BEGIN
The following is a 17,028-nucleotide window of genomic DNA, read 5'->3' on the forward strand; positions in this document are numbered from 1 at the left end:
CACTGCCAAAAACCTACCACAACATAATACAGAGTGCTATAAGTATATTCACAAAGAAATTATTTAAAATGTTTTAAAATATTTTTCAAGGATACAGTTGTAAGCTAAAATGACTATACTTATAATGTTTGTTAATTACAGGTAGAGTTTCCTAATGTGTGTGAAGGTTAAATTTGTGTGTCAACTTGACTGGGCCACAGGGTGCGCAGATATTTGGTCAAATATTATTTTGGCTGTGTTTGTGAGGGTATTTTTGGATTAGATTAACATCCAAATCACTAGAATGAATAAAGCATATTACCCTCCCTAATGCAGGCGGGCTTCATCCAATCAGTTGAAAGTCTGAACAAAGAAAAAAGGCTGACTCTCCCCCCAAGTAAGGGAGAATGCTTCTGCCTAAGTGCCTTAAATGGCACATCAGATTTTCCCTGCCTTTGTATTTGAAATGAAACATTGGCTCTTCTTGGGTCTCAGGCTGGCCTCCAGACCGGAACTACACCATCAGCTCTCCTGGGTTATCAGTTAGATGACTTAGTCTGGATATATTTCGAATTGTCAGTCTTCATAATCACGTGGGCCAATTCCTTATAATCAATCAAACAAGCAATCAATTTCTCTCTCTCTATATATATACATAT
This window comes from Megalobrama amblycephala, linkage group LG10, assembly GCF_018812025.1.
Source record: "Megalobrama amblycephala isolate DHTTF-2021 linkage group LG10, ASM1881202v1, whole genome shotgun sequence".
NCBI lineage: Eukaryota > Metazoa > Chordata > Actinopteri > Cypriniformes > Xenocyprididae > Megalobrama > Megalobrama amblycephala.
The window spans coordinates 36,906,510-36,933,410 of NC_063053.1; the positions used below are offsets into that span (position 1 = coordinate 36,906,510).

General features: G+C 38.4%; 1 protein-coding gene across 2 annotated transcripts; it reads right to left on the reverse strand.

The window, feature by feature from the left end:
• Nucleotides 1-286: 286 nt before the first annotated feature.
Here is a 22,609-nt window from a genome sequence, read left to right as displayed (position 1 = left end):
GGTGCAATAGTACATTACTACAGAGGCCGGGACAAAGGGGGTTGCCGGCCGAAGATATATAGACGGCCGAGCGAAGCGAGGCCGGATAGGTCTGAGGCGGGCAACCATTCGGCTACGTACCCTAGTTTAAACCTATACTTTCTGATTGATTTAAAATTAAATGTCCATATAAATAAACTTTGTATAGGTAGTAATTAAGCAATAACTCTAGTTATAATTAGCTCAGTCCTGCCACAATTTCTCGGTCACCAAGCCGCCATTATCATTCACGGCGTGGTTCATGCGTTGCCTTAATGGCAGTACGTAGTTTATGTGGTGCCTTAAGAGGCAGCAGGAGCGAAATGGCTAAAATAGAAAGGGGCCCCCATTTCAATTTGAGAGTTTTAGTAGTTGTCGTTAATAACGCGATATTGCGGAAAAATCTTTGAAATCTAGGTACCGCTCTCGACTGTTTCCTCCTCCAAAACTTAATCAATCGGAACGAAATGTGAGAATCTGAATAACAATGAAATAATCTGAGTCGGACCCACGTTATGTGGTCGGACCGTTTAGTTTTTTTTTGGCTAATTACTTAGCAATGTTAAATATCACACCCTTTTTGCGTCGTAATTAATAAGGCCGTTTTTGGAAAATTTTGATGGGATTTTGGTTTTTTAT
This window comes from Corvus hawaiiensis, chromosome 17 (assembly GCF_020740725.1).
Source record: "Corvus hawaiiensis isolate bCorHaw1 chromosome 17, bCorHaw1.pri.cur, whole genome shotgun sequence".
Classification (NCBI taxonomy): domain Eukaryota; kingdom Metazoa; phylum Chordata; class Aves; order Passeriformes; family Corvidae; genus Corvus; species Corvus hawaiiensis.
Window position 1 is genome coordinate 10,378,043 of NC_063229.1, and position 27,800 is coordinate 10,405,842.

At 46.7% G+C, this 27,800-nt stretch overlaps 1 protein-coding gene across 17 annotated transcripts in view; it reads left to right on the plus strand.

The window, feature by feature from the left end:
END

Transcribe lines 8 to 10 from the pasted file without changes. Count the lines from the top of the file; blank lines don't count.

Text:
The window, feature by feature from the left end:
• Nucleotides 1-286: 286 nt before the first annotated feature.
Here is a 22,609-nt window from a genome sequence, read left to right as displayed (position 1 = left end):